“I’m spiritual, but not religious.”
How many times have you heard that pithy, ignorant phrase? What is it supposed to mean?
The person who claims to be spiritual but not religious (SbNR) probably just thinks he is affirming a belief in things and/or realities that exist beyond our purely material existence. Defined as such, it could mean a thousand different things. It might mean believing in one god, or many gods; it might mean believing in the existence of an immortal soul; it might mean believing in reincarnation and karma; it might mean believing in nature deities. These are all speculations, but one thing we can say for certain it doesn’t mean is the belief in the Christian God, in Jesus Christ, and in the Blessed Trinity, or any other religious dogma or institution for that matter.
By defining specifically what they are not (i.e., religious), the SbNR person is therefore drawing a line in the sand. He or she is saying that spirituality does not require one to be “religious”, by which they mean, typically, an organized body of public worship that defines specifically what they believe in, and that all believers must therefore assent to in order to be a part of the body of believers. SbNR people reject the idea that any person or group knows precisely what God wants or expects from people. Therefore, they simply cannot give their assent to anything that smacks of Absolutism or goes against what they believe.
The depth of serious thought behind the SbNR position is about that of a puddle of muddy water. Actually, maybe less. Consider a few points. First, the position that we cannot know God’s will for us is not based on any evidence at all. It is merely a statement of opinion. Every true religion makes a Truth claim about what God is and how human beings are related to him. The mere fact that there exists a multiplicity of religions that make contrasting claims is no proof at all that one of them isn’t right and the others wrong. If nine people all had different answers for the question “What does 2+2 equal?”, but only the tenth person answered “4″, the other nine would be wrong. A multiplicity of conflicting claims is not evidence of relativity.
Second, the SbNR position makes its own truth claim, i.e., that there is no absolute truth (or one that we can know). Of course, if the SbNR position is true, then it is also false (since the claim “there is no absolute truth” is a statement of absolute truth, and thus by its own claim would be false). This fallacy of relativism has been well-known at least since Plato and probably earlier. As such, every SbNR position exists by the mere whim of personal opinion and lives in a logical contradiction. One person believes in reincarnation, another doesn’t. One person believes in a multiplicity of gods, another in one God. Without religion, there is no basis for picking one view over another. It comes down to what one simply likes better. Whatever view of God one likes the best, that becomes the truth for them.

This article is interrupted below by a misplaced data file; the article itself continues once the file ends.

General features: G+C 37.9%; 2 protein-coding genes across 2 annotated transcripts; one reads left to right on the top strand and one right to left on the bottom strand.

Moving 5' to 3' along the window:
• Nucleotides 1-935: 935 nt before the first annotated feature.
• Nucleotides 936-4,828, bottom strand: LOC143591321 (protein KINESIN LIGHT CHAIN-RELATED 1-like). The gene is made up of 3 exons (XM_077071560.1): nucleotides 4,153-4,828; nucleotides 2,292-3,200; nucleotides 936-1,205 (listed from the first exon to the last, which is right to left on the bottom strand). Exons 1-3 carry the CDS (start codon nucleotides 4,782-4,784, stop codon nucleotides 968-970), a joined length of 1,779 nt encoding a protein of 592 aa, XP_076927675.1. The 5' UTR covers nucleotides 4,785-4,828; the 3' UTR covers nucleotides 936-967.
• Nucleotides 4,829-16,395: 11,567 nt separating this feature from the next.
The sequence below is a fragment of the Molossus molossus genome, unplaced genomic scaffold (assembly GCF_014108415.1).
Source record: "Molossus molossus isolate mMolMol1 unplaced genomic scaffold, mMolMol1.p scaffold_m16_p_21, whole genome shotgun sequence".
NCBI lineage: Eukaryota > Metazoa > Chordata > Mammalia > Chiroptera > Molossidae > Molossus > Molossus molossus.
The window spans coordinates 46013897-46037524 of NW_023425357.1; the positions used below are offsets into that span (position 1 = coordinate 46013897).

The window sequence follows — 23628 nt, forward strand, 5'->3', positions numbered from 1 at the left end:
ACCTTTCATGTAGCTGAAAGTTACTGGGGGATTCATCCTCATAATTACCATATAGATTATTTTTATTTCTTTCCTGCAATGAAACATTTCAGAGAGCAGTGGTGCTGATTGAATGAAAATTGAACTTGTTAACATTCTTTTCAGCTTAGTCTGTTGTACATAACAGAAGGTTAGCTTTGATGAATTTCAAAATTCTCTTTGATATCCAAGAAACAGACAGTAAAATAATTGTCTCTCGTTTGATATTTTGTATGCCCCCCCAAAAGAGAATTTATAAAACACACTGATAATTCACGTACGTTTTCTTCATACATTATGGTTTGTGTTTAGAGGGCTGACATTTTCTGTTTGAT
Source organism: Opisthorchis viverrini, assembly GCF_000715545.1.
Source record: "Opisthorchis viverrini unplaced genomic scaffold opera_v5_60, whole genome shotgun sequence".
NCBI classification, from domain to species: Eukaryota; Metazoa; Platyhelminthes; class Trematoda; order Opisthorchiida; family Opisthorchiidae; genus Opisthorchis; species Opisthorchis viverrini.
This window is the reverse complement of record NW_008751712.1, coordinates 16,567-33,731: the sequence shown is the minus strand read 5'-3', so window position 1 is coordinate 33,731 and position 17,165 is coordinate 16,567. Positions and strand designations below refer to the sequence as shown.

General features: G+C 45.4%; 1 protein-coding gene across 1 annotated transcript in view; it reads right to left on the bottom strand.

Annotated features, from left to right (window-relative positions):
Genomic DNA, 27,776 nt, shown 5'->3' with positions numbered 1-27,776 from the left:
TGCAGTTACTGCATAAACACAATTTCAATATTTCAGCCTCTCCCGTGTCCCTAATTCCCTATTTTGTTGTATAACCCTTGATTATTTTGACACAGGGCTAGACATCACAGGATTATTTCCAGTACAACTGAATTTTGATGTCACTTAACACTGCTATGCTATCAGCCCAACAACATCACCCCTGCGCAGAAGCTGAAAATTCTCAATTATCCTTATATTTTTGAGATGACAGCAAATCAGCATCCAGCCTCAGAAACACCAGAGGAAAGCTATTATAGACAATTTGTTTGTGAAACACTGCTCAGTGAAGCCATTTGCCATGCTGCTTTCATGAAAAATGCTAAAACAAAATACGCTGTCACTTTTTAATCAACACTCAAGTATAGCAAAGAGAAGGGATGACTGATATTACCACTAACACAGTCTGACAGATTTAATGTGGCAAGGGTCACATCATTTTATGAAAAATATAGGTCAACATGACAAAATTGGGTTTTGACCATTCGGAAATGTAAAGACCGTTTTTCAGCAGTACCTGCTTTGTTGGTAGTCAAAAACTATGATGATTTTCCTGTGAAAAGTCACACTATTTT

And here is where we find the real reason for the SbNR position. It really has very little to do with being spiritually broad-minded and almost everything to do with pride. Being SbNR means creating a God in your own image. In means worshipping only as you please. It means not assenting to anything that goes against what you think is right. It means not thinking deeply enough about God to imagine that if He exists, He might not view things precisely the way you do. It means rejecting outright the idea that God has truly revealed himself in any way to human beings. It means not thinking seriously about religion and the truths the various religions claim to hold. And it means that the only God that really exists is you, because a God that didn’t agree with what you believe cannot possibly exist.
Being SbNR might look great on the surface, but it is about as substantial as smoke. More seriously, it might lead you toward a complete separation from the true God. Remember, the Israelites that worshipped the golden calf had reverted from the worship of the true God to one of their own liking. They were happy and “dancing” and worshipping as they pleased without that cranky Moses pestering them all the time. They were quintessential SbNR people. And we know what happened to about 3,000 of them.